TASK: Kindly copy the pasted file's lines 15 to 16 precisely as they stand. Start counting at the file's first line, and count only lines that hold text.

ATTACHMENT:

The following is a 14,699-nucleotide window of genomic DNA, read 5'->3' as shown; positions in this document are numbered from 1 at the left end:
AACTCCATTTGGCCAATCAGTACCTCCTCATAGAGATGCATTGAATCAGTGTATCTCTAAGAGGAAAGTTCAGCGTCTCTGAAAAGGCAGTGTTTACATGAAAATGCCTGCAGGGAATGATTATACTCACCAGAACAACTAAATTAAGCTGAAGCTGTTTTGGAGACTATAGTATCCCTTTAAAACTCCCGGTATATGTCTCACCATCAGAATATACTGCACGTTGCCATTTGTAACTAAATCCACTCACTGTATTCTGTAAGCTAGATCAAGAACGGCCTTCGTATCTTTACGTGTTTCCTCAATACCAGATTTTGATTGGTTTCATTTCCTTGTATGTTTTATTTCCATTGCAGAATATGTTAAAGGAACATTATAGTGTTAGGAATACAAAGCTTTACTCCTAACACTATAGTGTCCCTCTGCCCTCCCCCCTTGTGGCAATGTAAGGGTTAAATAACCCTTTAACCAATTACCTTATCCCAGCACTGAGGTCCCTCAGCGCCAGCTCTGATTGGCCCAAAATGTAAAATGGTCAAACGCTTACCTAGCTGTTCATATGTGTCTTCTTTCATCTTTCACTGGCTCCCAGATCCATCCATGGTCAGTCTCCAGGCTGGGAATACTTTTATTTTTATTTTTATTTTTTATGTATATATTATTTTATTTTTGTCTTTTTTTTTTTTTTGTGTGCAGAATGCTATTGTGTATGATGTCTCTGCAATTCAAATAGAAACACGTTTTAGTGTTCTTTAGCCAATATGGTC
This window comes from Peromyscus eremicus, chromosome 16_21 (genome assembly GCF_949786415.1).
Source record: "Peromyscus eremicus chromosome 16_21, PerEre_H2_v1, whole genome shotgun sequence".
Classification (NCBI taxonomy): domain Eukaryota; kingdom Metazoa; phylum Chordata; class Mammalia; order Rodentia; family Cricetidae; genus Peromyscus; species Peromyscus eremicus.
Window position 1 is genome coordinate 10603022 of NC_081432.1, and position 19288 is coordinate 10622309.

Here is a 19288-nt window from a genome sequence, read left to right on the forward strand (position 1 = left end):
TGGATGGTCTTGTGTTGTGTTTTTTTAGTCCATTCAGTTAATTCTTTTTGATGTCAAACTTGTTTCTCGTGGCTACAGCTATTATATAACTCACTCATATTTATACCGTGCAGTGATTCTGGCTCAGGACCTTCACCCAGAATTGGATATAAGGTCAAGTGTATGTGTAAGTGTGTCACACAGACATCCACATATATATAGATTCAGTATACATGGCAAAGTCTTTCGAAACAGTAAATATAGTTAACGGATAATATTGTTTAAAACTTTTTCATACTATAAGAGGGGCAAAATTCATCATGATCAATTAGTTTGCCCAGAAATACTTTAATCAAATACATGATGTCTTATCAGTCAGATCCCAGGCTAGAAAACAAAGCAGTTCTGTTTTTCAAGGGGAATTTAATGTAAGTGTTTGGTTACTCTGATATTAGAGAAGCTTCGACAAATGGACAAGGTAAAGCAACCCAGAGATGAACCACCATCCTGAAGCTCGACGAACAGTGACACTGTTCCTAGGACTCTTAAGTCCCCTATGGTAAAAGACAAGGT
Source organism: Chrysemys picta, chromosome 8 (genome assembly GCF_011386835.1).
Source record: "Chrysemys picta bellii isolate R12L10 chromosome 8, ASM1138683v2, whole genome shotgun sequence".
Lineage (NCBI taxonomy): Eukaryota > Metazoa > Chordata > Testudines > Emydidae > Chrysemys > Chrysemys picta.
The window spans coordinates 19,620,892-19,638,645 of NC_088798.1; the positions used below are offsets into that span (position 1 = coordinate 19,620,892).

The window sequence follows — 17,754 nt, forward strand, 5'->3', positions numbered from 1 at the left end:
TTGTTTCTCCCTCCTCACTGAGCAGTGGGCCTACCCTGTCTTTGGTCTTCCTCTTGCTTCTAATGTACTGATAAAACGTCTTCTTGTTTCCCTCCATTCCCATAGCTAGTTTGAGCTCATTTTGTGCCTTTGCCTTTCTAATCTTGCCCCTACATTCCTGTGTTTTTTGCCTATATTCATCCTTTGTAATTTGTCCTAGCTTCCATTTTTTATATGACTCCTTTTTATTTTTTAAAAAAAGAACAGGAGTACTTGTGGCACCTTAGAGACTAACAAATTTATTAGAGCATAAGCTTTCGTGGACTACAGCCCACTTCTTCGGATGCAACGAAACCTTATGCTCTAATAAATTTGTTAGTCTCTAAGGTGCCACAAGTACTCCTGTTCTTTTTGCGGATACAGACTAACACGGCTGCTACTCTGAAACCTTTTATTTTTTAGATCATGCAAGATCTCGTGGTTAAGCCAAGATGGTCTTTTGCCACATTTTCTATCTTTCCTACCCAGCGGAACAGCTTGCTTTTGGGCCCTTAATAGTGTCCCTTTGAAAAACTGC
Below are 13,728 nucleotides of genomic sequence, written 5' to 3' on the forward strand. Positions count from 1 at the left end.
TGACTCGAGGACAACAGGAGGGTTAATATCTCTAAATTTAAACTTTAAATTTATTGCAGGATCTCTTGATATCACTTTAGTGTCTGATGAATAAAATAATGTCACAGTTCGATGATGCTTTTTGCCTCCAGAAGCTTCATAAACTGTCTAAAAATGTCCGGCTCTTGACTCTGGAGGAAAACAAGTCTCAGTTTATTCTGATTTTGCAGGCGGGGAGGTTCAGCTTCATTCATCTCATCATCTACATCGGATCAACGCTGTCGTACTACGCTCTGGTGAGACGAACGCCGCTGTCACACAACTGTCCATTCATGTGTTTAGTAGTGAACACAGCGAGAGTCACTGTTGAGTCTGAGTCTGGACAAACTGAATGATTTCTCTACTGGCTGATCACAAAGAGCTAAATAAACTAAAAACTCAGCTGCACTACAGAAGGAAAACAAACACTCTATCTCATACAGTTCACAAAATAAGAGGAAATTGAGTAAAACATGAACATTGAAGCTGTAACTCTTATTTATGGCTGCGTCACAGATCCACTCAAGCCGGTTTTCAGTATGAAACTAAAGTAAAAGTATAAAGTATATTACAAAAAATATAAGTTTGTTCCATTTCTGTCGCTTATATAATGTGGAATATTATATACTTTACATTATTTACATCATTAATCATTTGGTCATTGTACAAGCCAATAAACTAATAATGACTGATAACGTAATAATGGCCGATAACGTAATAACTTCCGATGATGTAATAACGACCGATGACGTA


Below are 13,728 nucleotides of genomic sequence, written 5' to 3' on the forward strand. Positions count from 1 at the left end.
TGACTCGAGGACAACAGGAGGGTTAATATCTCTAAATTTAAACTTTAAATTTATTGCAGGATCTCTTGATATCACTTTAGTGTCTGATGAATAAAATAATGTCACAGTTCGATGATGCTTTTTGCCTCCAGAAGCTTCATAAACTGTCTAAAAATGTCCGGCTCTTGACTCTGGAGGAAAACAAGTCTCAGTTTATTCTGATTTTGCAGGCGGGGAGGTTCAGCTTCATTCATCTCATCATCTACATCGGATCAACGCTGTCGTACTACGCTCTGGTGAGACGAACGCCGCTGTCACACAACTGTCCATTCATGTGTTTAGTAGTGAACACAGCGAGAGTCACTGTTGAGTCTGAGTCTGGACAAACTGAATGATTTCTCTACTGGCTGATCACAAAGAGCTAAATAAACTAAAAACTCAGCTGCACTACAGAAGGAAAACAAACACTCTATCTCATACAGTTCACAAAATAAGAGGAAATTGAGTAAAACATGAACATTGAAGCTGTAACTCTTATTTATGGCTGCGTCACAGATCCACTCAAGCCGGTTTTCAGTATGAAACTAAAGTAAAAGTATAAAGTATATTACAAAAAATATAAGTTTGTTCCATTTCTGTCGCTTATATAATGTGGAATATTATATACTTTACATTATTTACATCATTAATCATTTGGTCATTGTACAAGCCAATAAACTAATAATGACTGATAACGTAATAATGGCCGATAACGTAATAACTTCCGATGATGTAATAACGACCGATGACGTA